House prices across New Zealand have continued to rise in July with a 6.2% increase year-on-year with a median price for the country of $550,000 according to the latest data from the Real Estate Institute of New Zealand (REINZ), source of the most complete and accurate real estate data in New Zealand.
Northland (+5.7% to $481,000)
BINDI NORWELL, REINZ CEO
The winter chill has impacted real estate sales volumes across the country in June but has done little to halt price rises in most regions, according to the latest data from the Real Estate Institute of New Zealand (REINZ), source of the most complete and accurate real estate data in New Zealand.
In June the median price across the country rose by 5.7% to a record equal median of $560,000 up from $530,000 the same time last year. Additionally, the New Zealand excluding Auckland median price remained at a record equalling figure of $460,000 in June, up 7.0% on June 2017. However, Auckland’s median price decreased by 0.7% year-on-year to $850,000 down from $856,000 last year.
New Zealand’s most expensive three territorial authorities are Auckland City with a median of $1,010,000, North Shore City with a median of $975,000 and Queenstown Lake District with a median of $908,000.
Three regions saw record median prices during June – Waikato (+11.7% to $525,000), Wellington (+12.3% to $595,000) and Marlborough (+11.4% to $440,000). Additionally, regions with strong annual increases included Gisborne (+26.9% to $330,000) and Hawke’s Bay (+15.3% to $430,000).
However, the number of properties sold across the country decreased by 1.6% to 6,034, down from 6,131 in June 2017. This was the result of significant decreases in sales volumes in 8 out of 16 regions and a 9.9% decrease in new property listings year-on-year.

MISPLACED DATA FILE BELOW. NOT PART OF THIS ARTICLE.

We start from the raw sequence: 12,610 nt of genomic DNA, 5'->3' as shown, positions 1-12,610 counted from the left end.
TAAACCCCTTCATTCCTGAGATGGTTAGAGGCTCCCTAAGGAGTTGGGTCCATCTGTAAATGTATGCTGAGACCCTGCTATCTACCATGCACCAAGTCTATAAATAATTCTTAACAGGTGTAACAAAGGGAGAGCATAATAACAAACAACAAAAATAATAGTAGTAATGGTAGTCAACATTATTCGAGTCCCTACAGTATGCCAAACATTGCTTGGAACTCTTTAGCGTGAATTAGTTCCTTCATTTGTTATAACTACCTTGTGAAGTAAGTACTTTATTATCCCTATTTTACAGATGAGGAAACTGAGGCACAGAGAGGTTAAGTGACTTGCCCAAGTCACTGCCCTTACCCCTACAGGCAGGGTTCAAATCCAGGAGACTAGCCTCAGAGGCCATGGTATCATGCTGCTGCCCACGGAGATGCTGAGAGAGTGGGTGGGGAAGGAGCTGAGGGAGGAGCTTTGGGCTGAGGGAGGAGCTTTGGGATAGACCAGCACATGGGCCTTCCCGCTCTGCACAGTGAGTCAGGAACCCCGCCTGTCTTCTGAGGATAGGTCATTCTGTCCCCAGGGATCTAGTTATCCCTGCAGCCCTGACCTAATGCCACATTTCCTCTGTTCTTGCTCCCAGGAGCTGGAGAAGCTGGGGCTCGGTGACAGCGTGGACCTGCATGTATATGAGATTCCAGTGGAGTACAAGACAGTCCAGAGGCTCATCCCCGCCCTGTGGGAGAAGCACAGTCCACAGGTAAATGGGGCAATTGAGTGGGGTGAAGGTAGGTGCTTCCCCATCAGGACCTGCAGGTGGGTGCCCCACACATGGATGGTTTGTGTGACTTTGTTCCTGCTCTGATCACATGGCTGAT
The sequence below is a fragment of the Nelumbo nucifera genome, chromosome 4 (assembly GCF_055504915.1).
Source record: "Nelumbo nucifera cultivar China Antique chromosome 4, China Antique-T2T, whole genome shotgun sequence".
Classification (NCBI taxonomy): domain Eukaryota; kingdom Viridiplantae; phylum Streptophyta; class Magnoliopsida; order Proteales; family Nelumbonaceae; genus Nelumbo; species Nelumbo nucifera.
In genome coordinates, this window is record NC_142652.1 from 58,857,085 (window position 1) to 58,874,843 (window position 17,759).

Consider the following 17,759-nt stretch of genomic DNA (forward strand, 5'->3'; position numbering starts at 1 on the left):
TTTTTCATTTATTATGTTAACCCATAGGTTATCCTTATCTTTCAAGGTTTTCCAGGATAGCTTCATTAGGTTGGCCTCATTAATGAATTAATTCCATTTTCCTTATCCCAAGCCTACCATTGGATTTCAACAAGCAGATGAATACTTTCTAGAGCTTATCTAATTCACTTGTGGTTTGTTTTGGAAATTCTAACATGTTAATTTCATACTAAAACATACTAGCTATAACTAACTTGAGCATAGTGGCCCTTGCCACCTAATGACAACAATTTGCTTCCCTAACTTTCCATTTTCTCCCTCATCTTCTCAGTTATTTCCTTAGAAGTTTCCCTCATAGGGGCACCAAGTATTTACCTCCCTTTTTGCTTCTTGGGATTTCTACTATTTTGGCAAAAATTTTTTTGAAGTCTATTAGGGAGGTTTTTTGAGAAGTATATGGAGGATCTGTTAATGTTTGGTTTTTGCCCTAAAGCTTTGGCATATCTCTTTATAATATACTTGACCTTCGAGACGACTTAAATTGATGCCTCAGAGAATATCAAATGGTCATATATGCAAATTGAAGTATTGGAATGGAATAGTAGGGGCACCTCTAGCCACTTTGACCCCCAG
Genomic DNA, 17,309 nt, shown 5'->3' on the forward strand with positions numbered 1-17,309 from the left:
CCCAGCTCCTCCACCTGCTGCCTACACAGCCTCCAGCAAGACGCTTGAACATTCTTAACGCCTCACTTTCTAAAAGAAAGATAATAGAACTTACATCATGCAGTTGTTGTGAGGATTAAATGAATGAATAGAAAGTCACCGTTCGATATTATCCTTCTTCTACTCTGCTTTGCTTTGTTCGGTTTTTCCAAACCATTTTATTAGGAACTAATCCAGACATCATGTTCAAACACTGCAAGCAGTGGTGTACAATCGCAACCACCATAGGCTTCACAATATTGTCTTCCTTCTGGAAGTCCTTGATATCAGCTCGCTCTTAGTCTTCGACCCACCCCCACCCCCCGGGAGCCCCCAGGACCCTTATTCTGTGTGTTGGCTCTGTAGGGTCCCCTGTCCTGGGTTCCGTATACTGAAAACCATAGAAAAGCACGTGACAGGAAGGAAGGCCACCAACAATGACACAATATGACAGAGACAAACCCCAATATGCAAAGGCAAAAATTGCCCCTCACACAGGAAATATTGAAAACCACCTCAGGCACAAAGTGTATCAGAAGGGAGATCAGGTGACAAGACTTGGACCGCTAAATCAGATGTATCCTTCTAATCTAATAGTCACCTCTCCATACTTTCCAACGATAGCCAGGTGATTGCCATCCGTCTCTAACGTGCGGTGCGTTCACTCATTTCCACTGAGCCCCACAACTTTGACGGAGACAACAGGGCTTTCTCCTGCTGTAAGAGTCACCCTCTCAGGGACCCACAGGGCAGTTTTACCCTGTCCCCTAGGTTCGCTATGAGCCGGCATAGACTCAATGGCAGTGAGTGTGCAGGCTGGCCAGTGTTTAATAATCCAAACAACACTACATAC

Property Market Report
Dwellings Median Price Comparison Over Last 10 Years
June, 20th 2020
Auckland median house price for May 2020 rose but new listing numbers were down.
Record low numbers of properties listed for sale had helped push median house prices to new highest in some regions.
According to figures from Real Estate Institute of New Zealand, eleven out of 16 regions had median prices increased from April to May but the number of properties available for sale is the lowest it has ever been since records began.
And REINZ chief executive Bindi Norwell says there will likely be a continuing effect of demand for good properties outstripping supply.
Median house prices across New Zealand increased by 6.9 per cent in May to $620,000, up from $580,000 in May last year.
But while prices went up, the total number of properties available for sale nationally went down by 19 per cent in May, a decrease of 4,955 properties compared to 12 months ago. The is the lowest level of inventory for the month of May since records began.
"What continues to surprise us, is the fact that there are still regions with increases in median price and that there are still regions experiencing record median prices – a far cry from some of the doom and gloom predictions that were immediately touted when Covid-19 first hit the country,” Norwell says.